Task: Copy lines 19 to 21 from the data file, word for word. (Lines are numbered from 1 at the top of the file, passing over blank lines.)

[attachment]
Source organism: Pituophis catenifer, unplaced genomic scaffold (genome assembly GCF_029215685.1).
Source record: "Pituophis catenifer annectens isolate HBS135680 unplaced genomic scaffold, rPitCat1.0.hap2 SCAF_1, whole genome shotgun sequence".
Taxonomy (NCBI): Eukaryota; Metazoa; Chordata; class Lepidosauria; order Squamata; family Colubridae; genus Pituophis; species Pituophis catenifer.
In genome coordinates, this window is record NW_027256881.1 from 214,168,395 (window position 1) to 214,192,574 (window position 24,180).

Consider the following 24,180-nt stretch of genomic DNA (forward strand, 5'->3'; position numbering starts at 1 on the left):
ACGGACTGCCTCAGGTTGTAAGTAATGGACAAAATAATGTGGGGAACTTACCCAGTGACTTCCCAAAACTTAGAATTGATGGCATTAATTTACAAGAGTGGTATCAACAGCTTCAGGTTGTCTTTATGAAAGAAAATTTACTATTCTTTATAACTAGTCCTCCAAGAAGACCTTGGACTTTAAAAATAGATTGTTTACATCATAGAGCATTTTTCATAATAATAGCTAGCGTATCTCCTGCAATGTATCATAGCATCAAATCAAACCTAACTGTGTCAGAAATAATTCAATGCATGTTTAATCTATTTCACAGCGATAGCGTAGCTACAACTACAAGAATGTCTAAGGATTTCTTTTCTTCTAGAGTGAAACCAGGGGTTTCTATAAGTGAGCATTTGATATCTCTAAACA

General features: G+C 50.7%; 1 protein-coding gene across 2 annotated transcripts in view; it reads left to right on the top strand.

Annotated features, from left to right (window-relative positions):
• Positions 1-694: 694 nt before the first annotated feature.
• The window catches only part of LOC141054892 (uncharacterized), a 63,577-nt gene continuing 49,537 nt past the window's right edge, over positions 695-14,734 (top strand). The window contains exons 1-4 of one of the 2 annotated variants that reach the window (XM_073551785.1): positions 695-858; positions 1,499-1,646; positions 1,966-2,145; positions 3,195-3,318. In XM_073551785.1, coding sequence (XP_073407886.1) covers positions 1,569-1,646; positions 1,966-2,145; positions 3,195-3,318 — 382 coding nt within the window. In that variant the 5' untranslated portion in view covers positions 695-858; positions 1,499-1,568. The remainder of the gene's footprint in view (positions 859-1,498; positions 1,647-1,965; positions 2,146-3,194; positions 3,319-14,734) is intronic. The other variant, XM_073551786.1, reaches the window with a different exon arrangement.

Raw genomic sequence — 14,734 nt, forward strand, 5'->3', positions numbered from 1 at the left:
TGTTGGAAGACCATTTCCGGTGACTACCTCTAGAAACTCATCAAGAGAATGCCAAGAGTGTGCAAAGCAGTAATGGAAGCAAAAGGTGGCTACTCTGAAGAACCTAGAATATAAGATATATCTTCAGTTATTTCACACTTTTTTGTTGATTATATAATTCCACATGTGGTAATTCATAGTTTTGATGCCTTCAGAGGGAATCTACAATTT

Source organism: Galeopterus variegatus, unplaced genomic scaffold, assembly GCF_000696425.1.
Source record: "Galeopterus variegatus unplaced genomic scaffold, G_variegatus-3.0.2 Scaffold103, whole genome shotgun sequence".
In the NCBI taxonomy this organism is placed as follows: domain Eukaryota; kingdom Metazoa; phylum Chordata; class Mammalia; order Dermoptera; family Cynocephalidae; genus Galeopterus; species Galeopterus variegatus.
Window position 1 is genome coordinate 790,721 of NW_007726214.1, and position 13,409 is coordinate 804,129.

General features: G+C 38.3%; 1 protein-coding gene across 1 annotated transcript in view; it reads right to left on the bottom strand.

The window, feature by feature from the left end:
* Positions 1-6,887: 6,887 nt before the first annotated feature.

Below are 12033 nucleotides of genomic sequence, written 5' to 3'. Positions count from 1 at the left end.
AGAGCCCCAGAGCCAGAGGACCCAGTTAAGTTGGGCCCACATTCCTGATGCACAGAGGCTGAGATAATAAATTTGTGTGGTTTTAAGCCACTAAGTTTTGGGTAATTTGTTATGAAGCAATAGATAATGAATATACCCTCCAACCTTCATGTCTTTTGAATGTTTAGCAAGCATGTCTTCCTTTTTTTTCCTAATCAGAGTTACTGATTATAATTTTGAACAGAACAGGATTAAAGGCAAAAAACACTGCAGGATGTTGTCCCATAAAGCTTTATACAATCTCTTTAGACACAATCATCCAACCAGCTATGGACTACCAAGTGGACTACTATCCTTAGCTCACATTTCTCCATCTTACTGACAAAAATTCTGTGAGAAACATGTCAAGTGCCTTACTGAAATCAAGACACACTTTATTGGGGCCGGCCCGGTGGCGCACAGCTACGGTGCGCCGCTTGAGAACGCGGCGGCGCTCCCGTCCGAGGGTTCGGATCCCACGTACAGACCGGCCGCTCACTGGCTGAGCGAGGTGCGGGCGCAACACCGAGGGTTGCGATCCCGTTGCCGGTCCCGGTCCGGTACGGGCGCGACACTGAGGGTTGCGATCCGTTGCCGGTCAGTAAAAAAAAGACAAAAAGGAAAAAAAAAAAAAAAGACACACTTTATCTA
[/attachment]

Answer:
* Positions 1-6,887: 6,887 nt before the first annotated feature.

Below are 12033 nucleotides of genomic sequence, written 5' to 3'. Positions count from 1 at the left end.
AGAGCCCCAGAGCCAGAGGACCCAGTTAAGTTGGGCCCACATTCCTGATGCACAGAGGCTGAGATAATAAATTTGTGTGGTTTTAAGCCACTAAGTTTTGGGTAATTTGTTATGAAGCAATAGATAATGAATATACCCTCCAACCTTCATGTCTTTTGAATGTTTAGCAAGCATGTCTTCCTTTTTTTTCCTAATCAGAGTTACTGATTATAATTTTGAACAGAACAGGATTAAAGGCAAAAAACACTGCAGGATGTTGTCCCATAAAGCTTTATACAATCTCTTTAGACACAATCATCCAACCAGCTATGGACTACCAAGTGGACTACTATCCTTAGCTCACATTTCTCCATCTTACTGACAAAAATTCTGTGAGAAACATGTCAAGTGCCTTACTGAAATCAAGACACACTTTATTGGGGCCGGCCCGGTGGCGCACAGCTACGGTGCGCCGCTTGAGAACGCGGCGGCGCTCCCGTCCGAGGGTTCGGATCCCACGTACAGACCGGCCGCTCACTGGCTGAGCGAGGTGCGGGCGCAACACCGAGGGTTGCGATCCCGTTGCCGGTCCCGGTCCGGTACGGGCGCGACACTGAGGGTTGCGATCCGTTGCCGGTCAGTAAAAAAAAGACAAAAAGGAAAAAAAAAAAAAAAGACACACTTTATCTA